Steering failure warranty claim

The consumer’s issue:

“The vehicle manufacturer is procrastinating, and is failing to repair my vehicle under my warranty agreement. My steering failed and the insurance assessor estimates it will cost £2,300 to fix. However, the manufacturer wants their own assessor to inspect the car before they consider the warranty claim. I think they are delaying the claim, hoping in the process that the warranty expires before they have to pay out. To stay mobile, I have had to hire a car because I travel long distances, and I also used taxis for some journeys. I refuse to make a claim for the repair under my insurance, as the vehicle is still covered by my warranty and the steering should not fail.”

The accredited business’ response:

  • There’s no procrastination involved from us with regards to the repair or our liability under the warranty agreement.
  • The customer made contact with us on the 07th February 2018 regarding a steering rack concern.
  • We made several attempts to contact the consumer, but we received no response from them and closed the case.
  • The customer then wrote to us again on 23rd February 2018, and again, we made numerous attempts to make contact, and did not receive a call from the consumer until 05th March 2018, but our case manager was unavailable at this time.
  • We therefore called back the following day and the customer advised that the steering had failed on the vehicle and it was recovered to her house.
  • The customer advised that she had spoken to her insurers who had quoted £2,000 for repairs. At this point, we said that we would be happy to review the case to see whether we could assist her, even though the warranty period expired at the end of February.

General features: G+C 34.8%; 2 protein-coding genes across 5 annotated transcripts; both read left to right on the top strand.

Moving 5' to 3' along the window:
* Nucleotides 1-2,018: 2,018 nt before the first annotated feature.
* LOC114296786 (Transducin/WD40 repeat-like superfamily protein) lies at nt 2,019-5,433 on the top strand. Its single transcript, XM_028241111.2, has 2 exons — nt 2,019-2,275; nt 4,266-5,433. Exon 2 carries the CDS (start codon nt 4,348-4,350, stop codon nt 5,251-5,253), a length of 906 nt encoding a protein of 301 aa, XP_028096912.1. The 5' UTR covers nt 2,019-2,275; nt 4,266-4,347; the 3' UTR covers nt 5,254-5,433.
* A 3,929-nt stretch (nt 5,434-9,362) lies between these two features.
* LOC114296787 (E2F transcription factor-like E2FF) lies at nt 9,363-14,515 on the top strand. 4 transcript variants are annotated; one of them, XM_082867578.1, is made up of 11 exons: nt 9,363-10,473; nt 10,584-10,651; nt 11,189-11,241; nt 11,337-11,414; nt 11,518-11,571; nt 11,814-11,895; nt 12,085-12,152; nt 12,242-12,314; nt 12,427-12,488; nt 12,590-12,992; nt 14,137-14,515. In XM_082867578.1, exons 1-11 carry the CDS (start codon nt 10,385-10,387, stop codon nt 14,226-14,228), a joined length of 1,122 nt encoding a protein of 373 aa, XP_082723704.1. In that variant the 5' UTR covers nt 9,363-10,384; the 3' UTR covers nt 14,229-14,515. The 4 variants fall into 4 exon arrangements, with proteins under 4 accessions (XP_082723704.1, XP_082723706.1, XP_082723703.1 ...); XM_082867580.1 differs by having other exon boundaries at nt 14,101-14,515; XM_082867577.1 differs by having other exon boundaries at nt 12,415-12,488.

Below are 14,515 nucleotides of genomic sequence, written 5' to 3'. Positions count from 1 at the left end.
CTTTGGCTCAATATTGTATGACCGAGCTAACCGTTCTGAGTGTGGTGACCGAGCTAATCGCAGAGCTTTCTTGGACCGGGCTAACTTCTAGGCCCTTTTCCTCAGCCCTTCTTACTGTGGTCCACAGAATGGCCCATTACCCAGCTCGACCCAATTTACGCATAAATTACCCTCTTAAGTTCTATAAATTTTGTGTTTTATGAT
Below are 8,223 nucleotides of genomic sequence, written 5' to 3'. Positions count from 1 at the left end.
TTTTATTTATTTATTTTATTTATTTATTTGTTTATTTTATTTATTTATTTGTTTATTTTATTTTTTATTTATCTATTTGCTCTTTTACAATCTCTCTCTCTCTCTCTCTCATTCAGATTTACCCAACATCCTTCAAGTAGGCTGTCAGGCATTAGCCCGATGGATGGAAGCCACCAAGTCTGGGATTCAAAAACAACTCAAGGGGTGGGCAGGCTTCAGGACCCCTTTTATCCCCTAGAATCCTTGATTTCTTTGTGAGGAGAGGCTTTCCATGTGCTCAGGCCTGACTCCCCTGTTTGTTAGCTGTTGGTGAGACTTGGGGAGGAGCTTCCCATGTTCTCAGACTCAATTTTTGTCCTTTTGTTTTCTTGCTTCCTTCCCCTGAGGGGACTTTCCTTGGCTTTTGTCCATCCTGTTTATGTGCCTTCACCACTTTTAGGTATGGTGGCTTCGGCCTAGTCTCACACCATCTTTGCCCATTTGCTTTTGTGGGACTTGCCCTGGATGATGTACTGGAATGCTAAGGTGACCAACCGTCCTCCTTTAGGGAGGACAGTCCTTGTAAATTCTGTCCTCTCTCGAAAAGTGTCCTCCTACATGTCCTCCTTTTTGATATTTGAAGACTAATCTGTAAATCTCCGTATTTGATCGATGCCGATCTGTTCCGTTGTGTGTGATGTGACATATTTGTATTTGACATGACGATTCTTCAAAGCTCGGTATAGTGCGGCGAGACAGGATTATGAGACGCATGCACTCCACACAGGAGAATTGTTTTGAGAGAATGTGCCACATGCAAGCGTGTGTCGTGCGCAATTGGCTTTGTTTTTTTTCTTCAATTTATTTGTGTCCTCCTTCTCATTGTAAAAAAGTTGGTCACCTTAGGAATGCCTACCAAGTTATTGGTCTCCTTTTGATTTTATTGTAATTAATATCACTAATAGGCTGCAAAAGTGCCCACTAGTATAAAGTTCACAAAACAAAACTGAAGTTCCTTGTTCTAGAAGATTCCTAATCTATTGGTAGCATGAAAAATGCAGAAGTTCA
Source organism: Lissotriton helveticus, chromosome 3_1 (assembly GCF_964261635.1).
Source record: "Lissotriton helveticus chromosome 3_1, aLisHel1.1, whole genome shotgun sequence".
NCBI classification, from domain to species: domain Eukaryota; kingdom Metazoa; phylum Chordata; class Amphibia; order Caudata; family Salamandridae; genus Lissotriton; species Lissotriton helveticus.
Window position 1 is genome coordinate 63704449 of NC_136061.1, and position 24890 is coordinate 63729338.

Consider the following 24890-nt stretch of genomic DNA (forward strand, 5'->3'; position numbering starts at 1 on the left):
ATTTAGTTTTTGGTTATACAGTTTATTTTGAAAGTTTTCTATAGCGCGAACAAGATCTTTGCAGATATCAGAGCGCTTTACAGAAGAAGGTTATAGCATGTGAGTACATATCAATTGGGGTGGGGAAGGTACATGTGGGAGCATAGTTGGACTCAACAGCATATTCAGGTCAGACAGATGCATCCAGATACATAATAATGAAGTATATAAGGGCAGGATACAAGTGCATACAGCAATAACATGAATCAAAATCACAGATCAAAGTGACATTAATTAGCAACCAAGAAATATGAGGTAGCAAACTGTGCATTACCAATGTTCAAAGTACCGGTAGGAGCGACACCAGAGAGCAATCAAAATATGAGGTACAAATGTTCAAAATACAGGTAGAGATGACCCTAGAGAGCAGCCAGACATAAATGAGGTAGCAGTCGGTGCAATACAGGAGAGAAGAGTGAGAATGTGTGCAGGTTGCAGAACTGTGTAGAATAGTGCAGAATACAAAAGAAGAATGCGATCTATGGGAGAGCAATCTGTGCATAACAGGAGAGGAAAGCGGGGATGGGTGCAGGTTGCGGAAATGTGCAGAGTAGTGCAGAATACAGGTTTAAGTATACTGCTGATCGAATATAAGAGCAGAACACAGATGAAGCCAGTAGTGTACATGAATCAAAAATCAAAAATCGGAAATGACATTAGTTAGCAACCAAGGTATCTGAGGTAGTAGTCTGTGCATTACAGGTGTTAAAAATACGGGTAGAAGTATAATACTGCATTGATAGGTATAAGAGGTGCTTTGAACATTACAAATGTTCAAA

• We would also require a diagnosis from one of the dealers in our network to determine the reason for the issue, and whether the warranty would cover it i.e. it was a manufacturing defect. However, the customer refused to go to a dealership and disconnected the call.
  • This is the last contact we had from the customer, and at no point have we advised that we will not assist.
  • Nevertheless, the situation remains that if the customer wants us to review to see what we’re able to do to help her, she would need to obtain a diagnosis from a dealership in our network to determine the cause of the issues.

The adjudication outcome:

  • The Motor Ombudsman adjudicator remarked that it is the vehicle manufacturer’s liability to pay for claims submitted under the terms of the warranty. Those terms are binding on both parties.
  • It was noted that one of those terms of claiming under the warranty is a positive diagnosis of a manufacturing defect by a retailer in the network, and that the work is carried out within the dealer network.
  • The adjudicator noted that the consumer felt that this was unfair and they would not get an honest appraisal. However, they could not accept this argument to negate the terms of the warranty contract.
  • The retailers are franchisees, where the manufacturer has to pay for the warranty repair work. This means that the retailer benefits whether the work is a warranty repair or not. If the work is covered by the warranty, the consumer does not have the choice to shop around for a better deal.
  • The work is therefore guaranteed to be offered to the dealership compared to when the warranty will not cover it i.e. when the consumer has freedom of choice as to where to get their vehicle repaired.
  • This meant the adjudicator felt that the logic of the consumer refusing to present their vehicle to the network was flawed, had caused their own loss and delays, and was in direct conflict with their obligations under the warranty agreement.
  • To that end, the adjudicator could not agree the manufacturer had been at fault, which means that, if the consumer wishes to make a claim under the terms of the warranty, they will have to present their vehicle to the network for that assessment.
  • The adjudicator equally noted that the warranty may have expired during the course of the dispute, so they made the recommendation that due to this, the vehicle manufacturer agreed to treat the consumer as if the warranty were active for this issue alone, and to allow assessment and potential warranty processing if the retailer deemed this to be necessary.


  • The manufacturer agreed with the recommendation to allow the consumer to present their vehicle for consideration of the warranty claim as goodwill.
  • The consumer did not respond to The Motor Ombudsman’s adjudication outcome or subsequent requests to confirm if they wished to allow the franchise dealer network inspection to go ahead for a potential warranty claim.